How to master the art of small talk

Dec 01, 2019

2 mins

How to master the art of small talk
Marlène Moreira

Journaliste indépendante.

We’ve all had that small moment of panic in the lift with Karen from finance. She looks at you, you look at her, you know that neither of you has anything interesting to say to one another but the silence has become oppressive. You have to find something to say quickly.

“The weather has been pretty mild for November, don’t you think?”

Karen is as relieved as you and answers, “Yes, it is. We’ve had a nice late autumn this year. Thanks, global warming.”

If small talk helps us fill the silence or get on with pensioners in the queue at the post office, it’s also a useful skill for our professional lives. The weather, transport problems, your last holiday… be sure to have plenty of ammunition at the ready for any situation.

Since time began, humanity has… made small talk

In his 1923 essay, The Problem of Meaning in Primitive Languages, the Polish anthropologist Bronislaw Malinowski wrote about “purposeless expressions, accounts of irrelevant events and comments on the perfectly obvious”, which made him the first to describe what is now called “small talk” and reveal its role in social relationships.

In the 1970s, sociolinguists became interested in these forms of discourse that made up our everyday language and represented a fundamental part of verbal communication. Since then, research has confirmed the importance of these informal exchanges. They’re a sort of ritual that helps you to feel comfortable before you enter in a serious conversation or a lasting friendship.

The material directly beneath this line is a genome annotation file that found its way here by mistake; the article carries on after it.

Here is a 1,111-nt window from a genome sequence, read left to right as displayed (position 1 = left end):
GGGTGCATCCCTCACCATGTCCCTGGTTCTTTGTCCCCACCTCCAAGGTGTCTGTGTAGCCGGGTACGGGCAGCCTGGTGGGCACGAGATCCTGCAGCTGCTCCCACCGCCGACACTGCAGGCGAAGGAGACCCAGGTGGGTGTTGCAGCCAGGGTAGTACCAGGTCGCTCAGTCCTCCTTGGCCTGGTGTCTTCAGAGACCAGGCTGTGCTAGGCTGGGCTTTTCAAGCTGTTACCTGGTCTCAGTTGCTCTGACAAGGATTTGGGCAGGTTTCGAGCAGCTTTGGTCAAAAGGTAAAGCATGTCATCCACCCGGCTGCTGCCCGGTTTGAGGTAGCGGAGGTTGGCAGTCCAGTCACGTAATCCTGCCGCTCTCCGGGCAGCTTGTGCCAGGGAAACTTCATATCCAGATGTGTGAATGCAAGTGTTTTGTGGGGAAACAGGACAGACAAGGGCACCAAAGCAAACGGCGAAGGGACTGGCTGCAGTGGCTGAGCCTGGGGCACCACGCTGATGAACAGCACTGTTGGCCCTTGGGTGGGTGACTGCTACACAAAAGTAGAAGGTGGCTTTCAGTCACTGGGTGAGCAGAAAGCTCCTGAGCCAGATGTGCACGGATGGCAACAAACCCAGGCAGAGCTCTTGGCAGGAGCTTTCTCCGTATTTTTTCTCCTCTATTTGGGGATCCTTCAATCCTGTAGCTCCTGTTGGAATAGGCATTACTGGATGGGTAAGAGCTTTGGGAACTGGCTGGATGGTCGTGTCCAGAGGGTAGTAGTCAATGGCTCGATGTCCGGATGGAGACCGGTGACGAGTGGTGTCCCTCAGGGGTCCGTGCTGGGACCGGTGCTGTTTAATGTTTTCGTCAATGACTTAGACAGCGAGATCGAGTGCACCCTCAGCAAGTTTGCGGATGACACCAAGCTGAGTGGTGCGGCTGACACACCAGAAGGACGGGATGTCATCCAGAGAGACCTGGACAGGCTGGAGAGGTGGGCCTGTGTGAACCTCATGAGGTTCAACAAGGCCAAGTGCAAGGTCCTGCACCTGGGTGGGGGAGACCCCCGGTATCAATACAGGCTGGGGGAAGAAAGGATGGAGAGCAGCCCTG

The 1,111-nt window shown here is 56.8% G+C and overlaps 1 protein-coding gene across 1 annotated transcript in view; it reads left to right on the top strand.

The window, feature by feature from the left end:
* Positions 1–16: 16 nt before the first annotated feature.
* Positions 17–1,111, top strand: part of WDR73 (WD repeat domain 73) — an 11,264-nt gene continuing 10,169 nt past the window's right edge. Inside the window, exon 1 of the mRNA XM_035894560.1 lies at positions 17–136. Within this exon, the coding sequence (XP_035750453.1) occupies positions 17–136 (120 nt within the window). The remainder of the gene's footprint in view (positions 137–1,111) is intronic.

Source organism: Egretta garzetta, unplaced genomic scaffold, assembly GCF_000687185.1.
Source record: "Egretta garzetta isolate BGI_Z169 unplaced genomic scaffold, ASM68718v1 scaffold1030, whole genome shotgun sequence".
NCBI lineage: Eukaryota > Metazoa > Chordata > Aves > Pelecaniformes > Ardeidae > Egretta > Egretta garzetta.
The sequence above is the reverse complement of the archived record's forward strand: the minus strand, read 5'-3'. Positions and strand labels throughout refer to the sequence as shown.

So no, nobody is expecting to kick off a passionate debate by bringing up the film they watched last night or the weather last weekend. The important thing is not the subject, but the act of conversing.

Is making small talk necessary at work?

Whether you like it or not, small talk is a social lubricant, even in the workplace. Those moments spent chatting by the water cooler or before a meeting all play a crucial role in professional success. They allow you to find your place in a new company more easily, expand your network or simply create a more relaxed atmosphere before a meeting.

Small talk topics to break the ice with your colleagues

In order to move away from endless chats about the weather—which serve only to break the silence and do no favours in showcasing your intelligence—what subjects should you tackle?

  • “Did you see… the latest England match / Ken Loach film?”

Indeed, most people enjoy speaking about their lives and giving their advice. Giving them the chance to do so is the best way to have a successful conversation.

  • “I’ve heard that… the scones in the cafe opposite the office are delicious / a new gym has opened nearby. Have you tried it out?”

Talking about your surroundings is a way to find the best deals, but most importantly it will focus on your colleagues’ opinions and advice. You should ideally steer the question towards a subject that interests the person you’re speaking to: the local creche with new parents, the happy hour hot spots with party animals or the best restaurants with foodies.

  • “Do you think that one day we should…send volunteers to Mars / stop using aeroplanes?”

Without getting into controversial topics —think politics, religion or sexuality—don’t be afraid of bringing up substantive matters. Studies have shown that people prefer to have weighty, constructive discussions. Meaningful conversations lead to happiness and creates stronger bonds with those around you.

Small talk can remain a banal exchange to fill an embarrassing silence in the lift or it can be used as a powerful tool to break the ice with someone, understand them better, put them at ease and build the foundation for a lasting relationship. Give it a go!

Translated by Kalin Linsberg

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